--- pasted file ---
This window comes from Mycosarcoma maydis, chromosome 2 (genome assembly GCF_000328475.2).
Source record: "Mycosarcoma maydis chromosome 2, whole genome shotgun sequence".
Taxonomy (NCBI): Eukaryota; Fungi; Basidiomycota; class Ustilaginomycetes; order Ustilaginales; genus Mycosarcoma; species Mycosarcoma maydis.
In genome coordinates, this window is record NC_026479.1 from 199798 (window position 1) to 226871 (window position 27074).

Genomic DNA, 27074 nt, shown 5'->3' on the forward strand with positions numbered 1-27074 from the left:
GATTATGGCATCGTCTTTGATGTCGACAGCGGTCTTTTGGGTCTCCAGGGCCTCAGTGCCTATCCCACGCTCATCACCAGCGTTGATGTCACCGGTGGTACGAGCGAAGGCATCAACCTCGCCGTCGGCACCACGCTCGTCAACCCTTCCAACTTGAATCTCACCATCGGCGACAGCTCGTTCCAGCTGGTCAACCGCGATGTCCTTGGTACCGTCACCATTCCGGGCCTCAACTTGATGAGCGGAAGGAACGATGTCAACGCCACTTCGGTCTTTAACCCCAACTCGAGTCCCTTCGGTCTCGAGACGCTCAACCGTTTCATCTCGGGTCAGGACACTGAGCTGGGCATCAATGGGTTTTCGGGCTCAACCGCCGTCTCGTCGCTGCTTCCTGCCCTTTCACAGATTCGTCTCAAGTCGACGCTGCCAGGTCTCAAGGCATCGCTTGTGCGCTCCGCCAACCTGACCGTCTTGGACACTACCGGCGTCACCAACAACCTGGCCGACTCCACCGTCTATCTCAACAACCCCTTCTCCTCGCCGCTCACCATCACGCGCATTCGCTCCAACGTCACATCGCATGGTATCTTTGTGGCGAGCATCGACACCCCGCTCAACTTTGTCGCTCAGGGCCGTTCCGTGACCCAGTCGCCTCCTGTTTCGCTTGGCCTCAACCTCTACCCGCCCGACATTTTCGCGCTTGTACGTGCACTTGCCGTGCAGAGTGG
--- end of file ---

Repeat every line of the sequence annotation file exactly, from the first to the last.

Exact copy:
This window comes from Mycosarcoma maydis, chromosome 2 (genome assembly GCF_000328475.2).
Source record: "Mycosarcoma maydis chromosome 2, whole genome shotgun sequence".
Taxonomy (NCBI): Eukaryota; Fungi; Basidiomycota; class Ustilaginomycetes; order Ustilaginales; genus Mycosarcoma; species Mycosarcoma maydis.
In genome coordinates, this window is record NC_026479.1 from 199798 (window position 1) to 226871 (window position 27074).

Genomic DNA, 27074 nt, shown 5'->3' on the forward strand with positions numbered 1-27074 from the left:
GATTATGGCATCGTCTTTGATGTCGACAGCGGTCTTTTGGGTCTCCAGGGCCTCAGTGCCTATCCCACGCTCATCACCAGCGTTGATGTCACCGGTGGTACGAGCGAAGGCATCAACCTCGCCGTCGGCACCACGCTCGTCAACCCTTCCAACTTGAATCTCACCATCGGCGACAGCTCGTTCCAGCTGGTCAACCGCGATGTCCTTGGTACCGTCACCATTCCGGGCCTCAACTTGATGAGCGGAAGGAACGATGTCAACGCCACTTCGGTCTTTAACCCCAACTCGAGTCCCTTCGGTCTCGAGACGCTCAACCGTTTCATCTCGGGTCAGGACACTGAGCTGGGCATCAATGGGTTTTCGGGCTCAACCGCCGTCTCGTCGCTGCTTCCTGCCCTTTCACAGATTCGTCTCAAGTCGACGCTGCCAGGTCTCAAGGCATCGCTTGTGCGCTCCGCCAACCTGACCGTCTTGGACACTACCGGCGTCACCAACAACCTGGCCGACTCCACCGTCTATCTCAACAACCCCTTCTCCTCGCCGCTCACCATCACGCGCATTCGCTCCAACGTCACATCGCATGGTATCTTTGTGGCGAGCATCGACACCCCGCTCAACTTTGTCGCTCAGGGCCGTTCCGTGACCCAGTCGCCTCCTGTTTCGCTTGGCCTCAACCTCTACCCGCCCGACATTTTCGCGCTTGTACGTGCACTTGCCGTGCAGAGTGG